Motorists initiated this federal action in the District of Massachusetts on the basis of diversity jurisdiction, seeking a declaratory judgment that its policies do not provide coverage for the victims' claims against Lynnway and its employee. Defendants include Lynnway and Hartwell (the “Lynnway defendants”) and the accident victims who brought the state-court suits (the “victim defendants”). All defendants moved for summary judgment below, prompting a cross-motion from Motorists. Motorists pointed to both the auto business exclusion and the suspended license exclusion described above, each of which Motorists contended foreclosed coverage under the Primary Policy. It also argued that its Umbrella Policy's Following Form Endorsement provides auto coverage that is no broader than that provided for in the Primary Policy.
The district court agreed with Motorists on all three scores, granting summary judgment in its favor. Motorists, 549 F. Supp. 3d at 229–31. Defendants took timely appeals that we consolidated for briefing and argument.
We review de novo the district court's grant of summary judgment. AJC Int'l, Inc. v. Triple-S Propiedad, 790 F.3d 1, 3 (1st Cir. 2015). A district court awards summary judgment when “there is no genuine dispute as to any material fact and the movant is entitled to judgment as a matter of law.” Fed. R. Civ. P. 56(a). For a factual dispute to be “genuine,” there must be “sufficient evidence favoring the nonmoving party for a jury to return a verdict for that party.” Anderson v. Liberty Lobby, Inc., 477 U.S. 242, 249, 106 S.Ct. 2505, 91 L.Ed.2d 202 (1986). “[O]n an appeal from cross-motions for summary judgment, the standard does not change; we view each motion separately and draw all reasonable inferences in favor of the respective non-moving party.” Pac. Indem. Co. v. Deming, 828 F.3d 19, 23 (1st Cir. 2016) (quoting Roman Cath. Bishop of Springfield v. City of Springfield, 724 F.3d 78, 89 (1st Cir. 2013)).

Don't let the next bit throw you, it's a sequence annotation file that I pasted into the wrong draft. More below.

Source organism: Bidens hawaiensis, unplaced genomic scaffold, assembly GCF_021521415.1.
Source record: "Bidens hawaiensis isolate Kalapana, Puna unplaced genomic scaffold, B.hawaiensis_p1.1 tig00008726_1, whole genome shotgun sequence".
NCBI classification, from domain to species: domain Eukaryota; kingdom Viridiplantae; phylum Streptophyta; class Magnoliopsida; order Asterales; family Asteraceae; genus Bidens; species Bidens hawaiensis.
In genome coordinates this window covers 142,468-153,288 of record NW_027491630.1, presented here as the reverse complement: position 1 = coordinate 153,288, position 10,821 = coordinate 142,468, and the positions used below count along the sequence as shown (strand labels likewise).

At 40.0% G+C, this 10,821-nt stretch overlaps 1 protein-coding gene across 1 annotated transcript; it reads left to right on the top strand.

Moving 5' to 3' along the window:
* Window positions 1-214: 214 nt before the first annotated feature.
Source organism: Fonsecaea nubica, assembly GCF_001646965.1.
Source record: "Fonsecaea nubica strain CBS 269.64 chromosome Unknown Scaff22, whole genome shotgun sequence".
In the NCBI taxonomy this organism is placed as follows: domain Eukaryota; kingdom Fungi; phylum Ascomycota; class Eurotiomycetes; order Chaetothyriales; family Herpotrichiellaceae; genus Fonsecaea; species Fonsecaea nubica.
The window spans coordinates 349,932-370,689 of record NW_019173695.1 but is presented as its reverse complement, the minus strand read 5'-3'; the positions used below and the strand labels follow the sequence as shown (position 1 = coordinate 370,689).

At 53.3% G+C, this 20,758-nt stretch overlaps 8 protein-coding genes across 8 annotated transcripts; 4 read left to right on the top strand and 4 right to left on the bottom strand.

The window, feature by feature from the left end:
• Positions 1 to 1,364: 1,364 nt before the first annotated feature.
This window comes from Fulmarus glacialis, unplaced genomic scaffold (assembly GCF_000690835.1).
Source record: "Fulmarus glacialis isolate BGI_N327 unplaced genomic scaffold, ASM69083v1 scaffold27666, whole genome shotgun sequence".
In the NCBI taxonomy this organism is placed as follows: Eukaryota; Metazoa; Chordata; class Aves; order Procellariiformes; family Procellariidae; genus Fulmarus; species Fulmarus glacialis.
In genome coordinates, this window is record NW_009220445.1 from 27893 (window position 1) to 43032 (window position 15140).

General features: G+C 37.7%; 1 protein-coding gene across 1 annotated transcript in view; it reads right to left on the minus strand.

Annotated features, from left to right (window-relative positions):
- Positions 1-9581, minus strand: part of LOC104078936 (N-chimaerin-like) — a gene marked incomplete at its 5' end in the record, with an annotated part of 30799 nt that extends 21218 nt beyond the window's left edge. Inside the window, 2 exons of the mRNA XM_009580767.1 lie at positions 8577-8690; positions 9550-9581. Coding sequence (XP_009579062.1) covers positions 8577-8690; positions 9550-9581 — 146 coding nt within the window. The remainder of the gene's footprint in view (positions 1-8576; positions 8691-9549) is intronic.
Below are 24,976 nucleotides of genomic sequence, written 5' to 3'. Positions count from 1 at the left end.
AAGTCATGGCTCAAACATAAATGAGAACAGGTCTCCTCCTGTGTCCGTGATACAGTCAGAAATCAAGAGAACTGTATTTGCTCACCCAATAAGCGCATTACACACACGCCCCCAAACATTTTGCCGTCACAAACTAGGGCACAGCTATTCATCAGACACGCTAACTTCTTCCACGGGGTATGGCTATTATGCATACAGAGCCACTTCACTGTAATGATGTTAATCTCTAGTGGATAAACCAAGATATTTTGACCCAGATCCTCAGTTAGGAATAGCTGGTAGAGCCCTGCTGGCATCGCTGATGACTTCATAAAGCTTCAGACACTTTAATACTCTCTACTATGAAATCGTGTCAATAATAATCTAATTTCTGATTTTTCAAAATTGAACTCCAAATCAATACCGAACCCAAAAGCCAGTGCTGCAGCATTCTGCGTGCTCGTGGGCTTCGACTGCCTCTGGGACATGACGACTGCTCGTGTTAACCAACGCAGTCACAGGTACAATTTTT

The parties agree that New Hampshire substantive law governs the insurance contracts because the policies were issued to New Hampshire insureds. We therefore look to that state's law for the insurance-law principles that will guide our review. See Merch. Ins. Co. of N.H. v. U.S. Fid. & Guar. Co., 143 F.3d 5, 8 (1st Cir. 1998) (forgoing independent choice-of-law analysis where the parties agreed Massachusetts law applied and there was “at least a ‘reasonable relation’ between the dispute and the forum whose law has been selected by the parties” (quoting Bird v. Centennial Ins. Co., 11 F.3d 228, 231 n.5 (1st Cir. 1993))).
Among those principles is the familiar instruction that “[i]nterpretation of an insurance policy is a question of law.” Todd v. Vt. Mut. Ins. Co., 168 N.H. 754, 137 A.3d 1115, 1120 (2016). We examine “the plain and ordinary meaning of the words in context” to construe the policy's terms “as would a reasonable person in the position of the insured based on more than a casual reading of the policy as a whole.” Id. (quoting Great Am. Dining, Inc. v. Phila. Indem. Ins. Co., 164 N.H. 612, 62 A.3d 843, 846 (2013)). Our inquiry must be objective, so where the policy is “clear and unambiguous,” we will “accord the language its natural and ordinary meaning.” Newell v. Markel Corp., 169 N.H. 193, 145 A.3d 127, 130 (2016) (quoting Colony Ins. Co. v. Dover Indoor Climbing Gym, 158 N.H. 628, 974 A.2d 399, 401 (2009)). But, “[i]f more than one reasonable interpretation is possible, and an interpretation provides coverage, the policy contains an ambiguity and will be construed against the insurer.” Brickley v. Progressive N. Ins. Co., 160 N.H. 625, 7 A.3d 1215, 1217 (2010) (quoting Cath. Med. Ctr. v. Exec. Risk Indem., 151 N.H. 699, 867 A.2d 453, 456 (2005)).